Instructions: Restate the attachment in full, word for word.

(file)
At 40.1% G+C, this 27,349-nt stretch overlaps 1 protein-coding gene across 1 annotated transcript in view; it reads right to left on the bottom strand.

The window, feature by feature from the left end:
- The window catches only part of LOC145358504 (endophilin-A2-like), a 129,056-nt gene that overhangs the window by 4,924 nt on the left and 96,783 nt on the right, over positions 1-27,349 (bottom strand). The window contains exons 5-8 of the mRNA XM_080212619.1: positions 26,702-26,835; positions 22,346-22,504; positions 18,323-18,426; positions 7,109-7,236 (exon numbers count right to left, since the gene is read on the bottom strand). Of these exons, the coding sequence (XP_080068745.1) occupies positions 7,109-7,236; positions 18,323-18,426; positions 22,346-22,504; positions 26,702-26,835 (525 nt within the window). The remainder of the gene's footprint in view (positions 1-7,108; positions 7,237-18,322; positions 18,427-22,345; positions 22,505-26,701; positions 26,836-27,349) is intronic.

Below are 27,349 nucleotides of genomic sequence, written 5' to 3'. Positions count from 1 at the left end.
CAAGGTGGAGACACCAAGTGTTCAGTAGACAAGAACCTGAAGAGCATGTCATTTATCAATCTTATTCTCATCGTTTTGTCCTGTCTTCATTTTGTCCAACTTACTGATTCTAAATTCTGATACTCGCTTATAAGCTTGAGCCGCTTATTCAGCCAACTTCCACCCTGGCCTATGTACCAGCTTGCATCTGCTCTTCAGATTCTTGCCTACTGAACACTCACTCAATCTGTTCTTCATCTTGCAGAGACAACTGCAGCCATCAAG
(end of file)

At 40.1% G+C, this 27,349-nt stretch overlaps 1 protein-coding gene across 1 annotated transcript in view; it reads right to left on the bottom strand.

The window, feature by feature from the left end:
- The window catches only part of LOC145358504 (endophilin-A2-like), a 129,056-nt gene that overhangs the window by 4,924 nt on the left and 96,783 nt on the right, over positions 1-27,349 (bottom strand). The window contains exons 5-8 of the mRNA XM_080212619.1: positions 26,702-26,835; positions 22,346-22,504; positions 18,323-18,426; positions 7,109-7,236 (exon numbers count right to left, since the gene is read on the bottom strand). Of these exons, the coding sequence (XP_080068745.1) occupies positions 7,109-7,236; positions 18,323-18,426; positions 22,346-22,504; positions 26,702-26,835 (525 nt within the window). The remainder of the gene's footprint in view (positions 1-7,108; positions 7,237-18,322; positions 18,427-22,345; positions 22,505-26,701; positions 26,836-27,349) is intronic.

Below are 27,349 nucleotides of genomic sequence, written 5' to 3'. Positions count from 1 at the left end.
CAAGGTGGAGACACCAAGTGTTCAGTAGACAAGAACCTGAAGAGCATGTCATTTATCAATCTTATTCTCATCGTTTTGTCCTGTCTTCATTTTGTCCAACTTACTGATTCTAAATTCTGATACTCGCTTATAAGCTTGAGCCGCTTATTCAGCCAACTTCCACCCTGGCCTATGTACCAGCTTGCATCTGCTCTTCAGATTCTTGCCTACTGAACACTCACTCAATCTGTTCTTCATCTTGCAGAGACAACTGCAGCCATCAAG